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Archive for the 'book review' Category

26 February
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Blood and Tyrants: Chapters 17-19 *Spoilers*

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Blood of Tyrants Book

Blood of Tyrants

It has been a terribly long time since I posted any of my updates for this book.  Here is what happened.  First about 6 months ago my wife gave birth to a beautiful little girl named Emily.  Anyone who has a newborn knows that this means your personal times goes to zero.  And that is exactly what happened to me.  While I still had time to do a blog post here and there, I didn’t have time to read and highlight as I went through Blood of Tyrants by Logan Beirne.  When a little free time did crop up I realized that while I was enjoy this books content, I wasn’t enjoying read it as if for a book report, which is pretty much what these blog posts are.  But since I have started this I want to finish it.  So I will continue to do these posts, but it will take me long to get them done.  I hope you all can bear with me.  Here is a list of the other review posts I have done for this book:

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18 February
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Book Review: The Monuments Men

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The Monuments Men: Allied Heroes, Nazi Thieves, and the Greatest Treasure Hunt in History

The Monuments Men: Allied Heroes, Nazi Thieves, and the Greatest Treasure Hunt in History

I just this moment finished the book the Monuments Men by Robert Edsel.  Initially I was very excited about this book, because I knew it was coming out as a movie.  It was released this month (February 7, 2014) .  As I write this the movie is number 4 at the box offices and has grossed $43.7 million dollars.  As far as how good the movie is, I don’t know…yet.  I plan on watching that now as I have finished the book.  I always like to read the book first.  However, I’m a little weary as its not getting great reviews.  On IMDB it has a score of 6.5 out of 10 and on Rotten Tomatoes it has a score of 34%.  Not steller by any means.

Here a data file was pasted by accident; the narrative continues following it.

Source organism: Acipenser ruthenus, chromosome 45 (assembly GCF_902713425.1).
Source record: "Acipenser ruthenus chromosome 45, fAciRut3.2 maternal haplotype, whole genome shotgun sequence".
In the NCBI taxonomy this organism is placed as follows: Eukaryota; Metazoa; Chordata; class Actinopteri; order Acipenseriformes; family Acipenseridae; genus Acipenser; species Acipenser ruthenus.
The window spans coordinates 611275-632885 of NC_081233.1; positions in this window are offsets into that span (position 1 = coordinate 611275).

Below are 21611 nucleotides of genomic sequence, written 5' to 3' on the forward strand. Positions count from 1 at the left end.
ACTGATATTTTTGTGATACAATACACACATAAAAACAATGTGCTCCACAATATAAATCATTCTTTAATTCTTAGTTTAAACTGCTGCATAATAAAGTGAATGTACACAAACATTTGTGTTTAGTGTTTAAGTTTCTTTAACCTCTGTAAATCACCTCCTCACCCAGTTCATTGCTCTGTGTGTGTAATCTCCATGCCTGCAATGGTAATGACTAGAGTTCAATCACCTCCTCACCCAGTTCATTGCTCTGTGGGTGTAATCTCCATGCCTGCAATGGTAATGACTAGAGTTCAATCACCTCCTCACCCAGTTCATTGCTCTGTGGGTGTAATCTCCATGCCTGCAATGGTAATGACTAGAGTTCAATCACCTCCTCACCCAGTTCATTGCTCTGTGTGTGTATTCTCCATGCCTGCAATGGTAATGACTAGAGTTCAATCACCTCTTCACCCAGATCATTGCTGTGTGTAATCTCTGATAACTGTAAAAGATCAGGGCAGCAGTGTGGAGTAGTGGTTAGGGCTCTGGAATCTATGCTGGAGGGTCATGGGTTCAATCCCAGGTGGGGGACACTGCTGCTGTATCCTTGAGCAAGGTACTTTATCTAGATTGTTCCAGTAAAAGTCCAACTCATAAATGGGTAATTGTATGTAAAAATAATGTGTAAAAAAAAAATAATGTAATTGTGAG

But this review is about the book, the movie review will come later.  First lets look at what others thought of the book.  Amazon reviewers seem to like the book, they gave it 4.3 our of 5 so far.  Goodreads reviewers were less kind to this historical work, giving it only 3.79 out of 5.  For those of you who don’t know the book is about  how WWII caused the greatest dislocation of cultural artifacts. Hundreds of thousands of items went missing. The main burden fell to a few hundred men and women, curators and archivists, artists and art historians from 13 nations. Their task was to save and preserve what they could of Europe’s great art, and they were called the Monuments Men.

I felt the book was slow.  Interesting definitely, but not being as cultured as some, I could not picture many of the artwork that was discussed in the book and often found myself wondering if the monuments men time would have been better served rescuing the victims of the Nazi’s.  But I also understand that the artwork had a huge cultural significance.  I’m torn about all of this really.  Should we have helped Europe so much in finding these pieces of art?  After all, wasn’t this whole mess their fault?  Or was it just the fault of a few misguided souls and the monsters who lead them?  This war brings up some very strong feelings in everyone, even those like me who didn’t live through it.

Lets get right down to it.  Should you spend your time reading this book?  I spent a month reading this 479 page book.  I did keep picking it up and looking for time to read it.  So, it was a page turner.  Not like a thriller at all.  But I did keep hoping that something more exciting would happen.  It never did.  My notes from the book are brief.  I highlighted the name Errol Flynn, to remind myself to watch some of his cool old movies.  I also found it interesting that the word salt was the basis of the English word Salary.  Then there is a huge gap until the end of the book where I took note of the books that some of the people involved the saving the artwork wrote.  For your reference they are:

Makes me sad that they didn’t print many copies of the above books and now they are almost impossible to find.  Also, sad that the movie is the only reason these people are no remembered and they were not remembered for their accomplishments during their life time.  The only one still alive according to the book is Harry Ettlinger.

Lastly, there have been a lot of other online articles being written about the Monuments Men.  Here are just a few:

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30 September
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Blood and Tyrants: Chapters 13 – 16 *SPOILERS*

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Book_Blood_of_Tyrants